Virtual School Meanderings

October 4, 2019

[Special Report] Why Ed Tech Is Not Used And What to Do About It

This is an interesting perspective…

SPECIAL REPORT: WHY ED TECH IS NOT USED AND WHAT TO DO ABOUT IT

Report after report cites low usage rates for educational software, a problem driven largely by districts and schools not thinking through how an ed-tech product or service should be used before buying it. Complicating matters is the fact that there is no clear consensus on just what constitutes a “good” usage rate. Is it 25 percent, 50 percent, or 100 percent? Making sure the right students are using the right product at the right time is also a big challenge.

This special report is the first in a series of three special reports for the 2019-20 school year that Education Week is producing for K-12 ed-tech leaders. The report offers expert advice on how to improve the use of educational technology, a case study on one company’s failed effort to help districts track ed-tech usage, actionable insights about breaking through the barriers to good educational technology use, and lessons learned on how to save money by making some tough decisions about the applications and programs educators use.

I say this is interesting because it makes the assumption that the use of educational software is good pedagogy, and places the blame on school districts (and to a lesser extent teachers) for not using this educational software.  Of course it has nothing to do with the fact that maybe the use of educational software is just bad pedagogy.  Of course it has nothing to do with districts’ concerns with the overuse of simply placing students in front of flickering screens – or of the privacy concerns that come with the amount of student data that many of these software packages keep on its users.  No, its because school districts and teachers haven’t been trained to use the software properly or that teachers are resistant to change.

Anyway, the full message I received read…

EducationWeek®
 Special Report:
Managing the Money
View the Education Week special report, Why Ed Tech Is Not Used and What to Do About It online now.
Why Ed Tech Is Not Used and What to Do About It offers expert advice on how to improve the use of educational technology, and how to make sure the right students are using the right product at the right time. Subscribe so you can read the full report, and get complete access to all of Education Week.
Ed-Tech Usage Levels Are Low: What Should Schools Do?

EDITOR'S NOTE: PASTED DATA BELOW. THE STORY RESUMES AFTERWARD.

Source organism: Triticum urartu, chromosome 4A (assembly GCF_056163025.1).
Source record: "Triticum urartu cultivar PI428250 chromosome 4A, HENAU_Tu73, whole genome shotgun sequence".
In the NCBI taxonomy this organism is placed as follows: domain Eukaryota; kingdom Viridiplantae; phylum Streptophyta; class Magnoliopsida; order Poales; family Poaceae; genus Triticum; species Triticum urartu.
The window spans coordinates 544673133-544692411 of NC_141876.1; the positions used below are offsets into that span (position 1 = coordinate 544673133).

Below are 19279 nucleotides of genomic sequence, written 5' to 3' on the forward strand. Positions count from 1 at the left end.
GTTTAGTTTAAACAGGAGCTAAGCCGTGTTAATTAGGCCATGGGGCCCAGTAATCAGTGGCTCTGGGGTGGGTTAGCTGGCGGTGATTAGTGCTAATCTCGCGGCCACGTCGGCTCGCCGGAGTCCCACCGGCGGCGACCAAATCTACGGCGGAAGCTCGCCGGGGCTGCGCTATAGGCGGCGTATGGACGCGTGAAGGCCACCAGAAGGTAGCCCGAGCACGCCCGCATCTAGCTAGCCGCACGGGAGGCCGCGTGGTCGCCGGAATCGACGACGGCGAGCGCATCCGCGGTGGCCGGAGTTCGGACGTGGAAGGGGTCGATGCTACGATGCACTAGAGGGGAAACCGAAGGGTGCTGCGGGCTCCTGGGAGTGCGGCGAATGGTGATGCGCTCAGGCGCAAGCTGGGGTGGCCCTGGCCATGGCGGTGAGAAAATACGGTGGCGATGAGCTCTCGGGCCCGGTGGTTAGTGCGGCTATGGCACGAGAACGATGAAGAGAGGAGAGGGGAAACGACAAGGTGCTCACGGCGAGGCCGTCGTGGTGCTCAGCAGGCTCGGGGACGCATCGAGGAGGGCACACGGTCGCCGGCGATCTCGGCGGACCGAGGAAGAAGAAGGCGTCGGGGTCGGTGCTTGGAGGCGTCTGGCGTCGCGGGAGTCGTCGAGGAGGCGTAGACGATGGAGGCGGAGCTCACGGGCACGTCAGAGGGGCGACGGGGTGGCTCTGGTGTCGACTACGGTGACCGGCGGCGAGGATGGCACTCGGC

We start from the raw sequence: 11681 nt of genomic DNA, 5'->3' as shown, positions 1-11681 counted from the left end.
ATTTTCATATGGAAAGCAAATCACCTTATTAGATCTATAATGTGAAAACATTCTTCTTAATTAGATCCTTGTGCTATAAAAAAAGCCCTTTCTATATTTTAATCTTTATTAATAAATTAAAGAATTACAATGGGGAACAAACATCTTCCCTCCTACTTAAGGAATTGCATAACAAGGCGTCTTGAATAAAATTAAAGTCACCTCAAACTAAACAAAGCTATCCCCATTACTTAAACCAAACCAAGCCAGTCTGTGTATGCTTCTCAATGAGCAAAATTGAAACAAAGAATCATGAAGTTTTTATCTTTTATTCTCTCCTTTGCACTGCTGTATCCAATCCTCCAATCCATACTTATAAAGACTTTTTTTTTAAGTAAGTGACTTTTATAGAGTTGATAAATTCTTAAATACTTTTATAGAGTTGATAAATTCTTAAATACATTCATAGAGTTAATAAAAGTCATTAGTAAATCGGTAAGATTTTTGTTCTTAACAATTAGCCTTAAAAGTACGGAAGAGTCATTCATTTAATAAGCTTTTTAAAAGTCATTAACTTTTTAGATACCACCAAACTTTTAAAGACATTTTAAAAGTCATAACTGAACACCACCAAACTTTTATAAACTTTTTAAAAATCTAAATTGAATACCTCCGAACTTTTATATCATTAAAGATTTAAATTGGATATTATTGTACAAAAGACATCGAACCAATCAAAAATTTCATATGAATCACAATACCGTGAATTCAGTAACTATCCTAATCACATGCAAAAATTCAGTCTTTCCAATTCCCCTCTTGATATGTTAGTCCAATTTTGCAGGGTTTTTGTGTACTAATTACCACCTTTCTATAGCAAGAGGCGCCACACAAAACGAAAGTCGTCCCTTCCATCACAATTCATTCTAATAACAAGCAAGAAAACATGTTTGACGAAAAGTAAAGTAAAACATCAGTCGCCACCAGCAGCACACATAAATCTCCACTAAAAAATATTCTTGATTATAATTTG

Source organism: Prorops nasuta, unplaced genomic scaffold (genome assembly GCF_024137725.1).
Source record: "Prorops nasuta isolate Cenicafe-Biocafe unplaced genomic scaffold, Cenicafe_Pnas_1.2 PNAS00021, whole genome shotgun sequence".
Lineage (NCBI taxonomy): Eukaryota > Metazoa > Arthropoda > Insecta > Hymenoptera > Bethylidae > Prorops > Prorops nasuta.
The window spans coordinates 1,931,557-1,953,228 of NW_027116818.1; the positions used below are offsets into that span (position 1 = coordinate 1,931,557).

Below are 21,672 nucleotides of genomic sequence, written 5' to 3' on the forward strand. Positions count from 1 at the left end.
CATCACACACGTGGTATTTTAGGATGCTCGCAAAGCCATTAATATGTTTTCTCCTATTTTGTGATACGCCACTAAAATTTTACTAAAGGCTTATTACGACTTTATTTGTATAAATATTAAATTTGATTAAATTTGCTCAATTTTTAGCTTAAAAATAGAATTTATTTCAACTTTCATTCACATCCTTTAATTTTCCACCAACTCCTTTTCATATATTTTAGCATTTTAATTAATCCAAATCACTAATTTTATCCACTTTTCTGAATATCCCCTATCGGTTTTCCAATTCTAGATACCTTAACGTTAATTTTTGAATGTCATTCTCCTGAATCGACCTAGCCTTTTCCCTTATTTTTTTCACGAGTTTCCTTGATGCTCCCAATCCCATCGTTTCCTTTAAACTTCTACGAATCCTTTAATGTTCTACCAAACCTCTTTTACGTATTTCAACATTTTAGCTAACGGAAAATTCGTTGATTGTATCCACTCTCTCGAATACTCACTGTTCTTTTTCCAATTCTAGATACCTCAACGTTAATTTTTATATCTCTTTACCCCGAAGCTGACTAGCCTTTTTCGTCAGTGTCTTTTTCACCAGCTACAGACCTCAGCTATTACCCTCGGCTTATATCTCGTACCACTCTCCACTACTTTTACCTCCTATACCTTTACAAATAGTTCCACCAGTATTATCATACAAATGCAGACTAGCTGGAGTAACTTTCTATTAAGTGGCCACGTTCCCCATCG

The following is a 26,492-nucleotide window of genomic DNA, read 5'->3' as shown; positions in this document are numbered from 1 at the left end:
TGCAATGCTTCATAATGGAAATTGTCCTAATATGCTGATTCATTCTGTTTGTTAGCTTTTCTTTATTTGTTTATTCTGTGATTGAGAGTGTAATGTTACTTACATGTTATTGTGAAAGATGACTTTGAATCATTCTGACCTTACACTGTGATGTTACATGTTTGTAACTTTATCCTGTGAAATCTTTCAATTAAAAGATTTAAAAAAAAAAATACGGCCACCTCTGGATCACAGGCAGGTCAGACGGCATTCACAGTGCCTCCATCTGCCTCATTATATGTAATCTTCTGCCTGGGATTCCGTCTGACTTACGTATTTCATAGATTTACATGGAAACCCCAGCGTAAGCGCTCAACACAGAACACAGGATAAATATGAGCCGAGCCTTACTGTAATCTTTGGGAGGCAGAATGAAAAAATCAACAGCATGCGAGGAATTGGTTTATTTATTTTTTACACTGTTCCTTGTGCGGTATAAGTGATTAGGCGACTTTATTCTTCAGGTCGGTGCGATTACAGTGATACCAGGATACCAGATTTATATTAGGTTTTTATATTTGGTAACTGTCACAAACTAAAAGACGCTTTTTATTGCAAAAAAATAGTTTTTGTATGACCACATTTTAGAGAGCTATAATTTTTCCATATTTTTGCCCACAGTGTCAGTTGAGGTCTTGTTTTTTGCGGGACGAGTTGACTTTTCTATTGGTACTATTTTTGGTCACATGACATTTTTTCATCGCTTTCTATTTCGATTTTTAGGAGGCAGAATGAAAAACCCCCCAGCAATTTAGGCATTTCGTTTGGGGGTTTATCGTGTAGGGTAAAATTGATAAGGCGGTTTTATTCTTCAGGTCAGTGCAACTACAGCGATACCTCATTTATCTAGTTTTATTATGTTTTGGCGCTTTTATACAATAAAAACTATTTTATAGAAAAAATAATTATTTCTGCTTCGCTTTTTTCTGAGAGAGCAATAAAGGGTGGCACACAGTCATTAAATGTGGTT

Evaluating how much students and teachers are using ed-tech products and services is tricky, complicated, and oftentimes confusing. But it can be done.
READ MORE  
Austin CTO Kevin Schwartz Speaks: 5 Ed-Tech Problems and Solutions
The Austin tech chief talks about helping educators avoid common mistakes, pumping up usage levels for ed-tech tools, getting tech and curriculum folks to talk to each other, and more.
READ MORE  
Case Study: Clever’s Troubled Effort to Help Schools Track Ed-Tech Use
The idea was to give educators and administrators a single place to look across multiple learning tools at two simple metrics: how much time did students spend using each program, and how much progress did they make?
READ MORE  
Enjoy the complete reporting provided in Why Ed Tech Is Not Used and What to Do About ItSubscribe to Education Week for more in-depth special reports and daily K-12 news. Enjoy unlimited digital access from every device when you subscribe today!For college/university version: Find out how your entire campus can benefit from premium digital access with an Education Week site license.

Feel free to forward this to your colleagues and let them know about this new special report.

Facebook Twitter
Editorial Projects in Education Inc., 6935 Arlington Road, Suite 100, Bethesda, MD 20814. EPE is the independent, nonprofit publisher of Education Week and other high-quality print and online products on K-12 education. Copyright © 2019 Editorial Projects in Education. 

.

September 27, 2019

Sorry You Couldn’t Attend This Webcast

This blended learning webinar recording may be of interest to some readers.

Education Week Webinar

Dear Michael,

We’re sorry you were not able to attend “Leadership Panel: The Challenges and Rewards of Technology and Blended Learning in Our Schools.” This webcast can now be viewed on-demand.

Use the link below to enter the webcast at any time.

WEBCAST LINK:  https://webinars.on24.com/edweek/TechInSchools

SYSTEM TEST:  Test your computer to make sure you meet the minimum technical requirements.
Test Your SystemThank you and enjoy the webcast!


Education Week | 6935 Arlington Road | Suite 100 | Bethesda, MD 20814 | 301-280-3100 | www.edweek.org

If you have questions about this message or require support, please email WebinarSupport@epe.org.

September 24, 2019

[Today] Challenges and Rewards of Technology in Our Schools

See this webinar that is coming up in about 30 minutes.

Education Week Webinar – View This Email Online
Leadership Panel: The Challenges and Rewards of Technology and Blended Learning in Our Schools
Educators across the U.S. have been utilizing technology to bring blended learning to life for decades. But recently, this practice has come under scrutiny in the national media. Leaders of two Educational Technology companies are joined by school and district leadership to discuss technology in the classroom.
Tuesday, Sept. 24, 2019, 2 to 3 p.m. ET
Register Now
Can’t attend? Register so you can view the on-demand webinar at a later date.

This webinar’s content is provided by DreamBox Learning

SHARE:

Facebook Linkedin Twitter
Editorial Projects in Education, Inc., 6935 Arlington Road, Suite 100, Bethesda, MD 20814. EPE is the publisher of Education Week and other high-quality print and online products on K-12 education.

Copyright ©2018 Editorial Projects in Education.

September 22, 2019

Advancing Literacy, Emerging Bilinguals, Digital Peer Learning

Note the digital learning item below.

Download free copies of whitepapers containing insights and thought leadership from our sponsors.